Double exposure requires a bit of skill and a whole lot of common sense. And for a first-timer, it can be doubly hard but nevertheless, doubly fun.
It doesn’t take a connoisseur of analogue photography to understand the basic concept of a double exposure: the superimposition of two images in a single frame. The very idea is just so inviting and thrilling that some would just jump right into it without much thought on how to go about the technique. Needless to say, I am a poster girl for the impulsive analogue junkies.
I shot an entire expired roll of Fuji Superia 100 during my trip to Bantayan Island in Cebu City and kept it in my drawer to double expose it during my Iloilo-Bacolod getaway the month after. The only double exposure ‘maxim’ I bore in mind was to set negative exposure compensation. I wasn’t 100% certain what that meant so what I did was underexpose to -2 EV compensation during the second round of exposure.
While waiting for my prints to arrive, I anticipated for the worst case scenario which was a sad bunch of overexposed images. Much to my surprise, it wasn’t the exposure that I didn’t get right; it was the framing! I failed to consider that wide-angled shots will expose an entirely different length of frame in the film and double exposing in non-panoramic shots will yield poorly displaced images.
However, the beauty of analogue photography is that chaos can become art; amid the mishap were stunning images.
A little cropping also helped salvage a good portion of the film.
Indeed, there is always a first time for everything. And those times offer one of the best learning opportunities.
Common sense tells us that when the weather gets bitterly cold, it's best to stay inside and drink a cup of something warm. But when you have a primo lens like the Petzval, it's hard not to go on an adventure! Equipped with nerves of steel and a Petzval lens, these Lomographers around the globe bundled up and braved the conditions to capture the top 10 wintry (not so) hot spots.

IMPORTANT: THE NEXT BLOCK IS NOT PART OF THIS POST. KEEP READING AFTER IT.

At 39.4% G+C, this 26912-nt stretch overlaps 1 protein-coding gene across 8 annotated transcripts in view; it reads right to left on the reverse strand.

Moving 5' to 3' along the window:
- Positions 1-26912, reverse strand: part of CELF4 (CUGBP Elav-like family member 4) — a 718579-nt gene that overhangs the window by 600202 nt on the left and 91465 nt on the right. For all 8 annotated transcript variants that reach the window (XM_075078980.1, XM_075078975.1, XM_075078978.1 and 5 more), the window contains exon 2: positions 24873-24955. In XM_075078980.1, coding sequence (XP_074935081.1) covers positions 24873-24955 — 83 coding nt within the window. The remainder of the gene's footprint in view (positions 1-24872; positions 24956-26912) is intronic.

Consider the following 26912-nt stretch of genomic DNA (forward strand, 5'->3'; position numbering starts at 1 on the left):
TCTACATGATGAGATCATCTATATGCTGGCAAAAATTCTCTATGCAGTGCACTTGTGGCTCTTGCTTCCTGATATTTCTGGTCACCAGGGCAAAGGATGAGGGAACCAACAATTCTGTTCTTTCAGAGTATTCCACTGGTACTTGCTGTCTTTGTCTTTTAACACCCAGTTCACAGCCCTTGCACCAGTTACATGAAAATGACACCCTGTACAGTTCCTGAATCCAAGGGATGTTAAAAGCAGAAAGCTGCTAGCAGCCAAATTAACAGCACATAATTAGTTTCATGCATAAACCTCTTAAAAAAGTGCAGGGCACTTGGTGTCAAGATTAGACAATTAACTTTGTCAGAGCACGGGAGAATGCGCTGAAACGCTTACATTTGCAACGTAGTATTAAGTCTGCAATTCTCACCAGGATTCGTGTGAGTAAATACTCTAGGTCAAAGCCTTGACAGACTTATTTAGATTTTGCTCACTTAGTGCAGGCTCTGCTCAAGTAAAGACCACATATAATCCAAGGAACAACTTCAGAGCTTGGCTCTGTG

Have you ever experienced feeling goosebumps all over your body, that your heart seems to jump out of your ribcage, your common sense is set on pause and you just breathe and enjoy the moment? Together with The Red Bulletin, we want to see YOUR moment beyond everyday life. Are you ready for the photographic #yourmoment #beyondtheordinary challenge? Take part in our photo competition! The two best shots will be awarded with a camera, and the first 500 to register will get a one-year free subscription of The Red Bulletin!
Geoffrey Berliner is the Executive Director of the Penumbra Foundation and the Center for Alternative Photography in New York. As the head of an organization whose goals are 'to be a comprehensive resource for photographers at any level' and 'to continue to publicize the impact photography has had and continues to have on culture, history and the arts,' his exposure to photographic materials -from 19th century gems to modern equipment- is so extensive, one cannot even begin to fathom just how much knowledge and experience this man has acquired. His collection of over 2000 vintage Petzval lenses is unparalleled, and the object of envy of both traditional and contemporary photographers. Although such lenses are reputed to require a certain level of skill to be used, Berliner seems to manage them with so much ease, producing splendid results.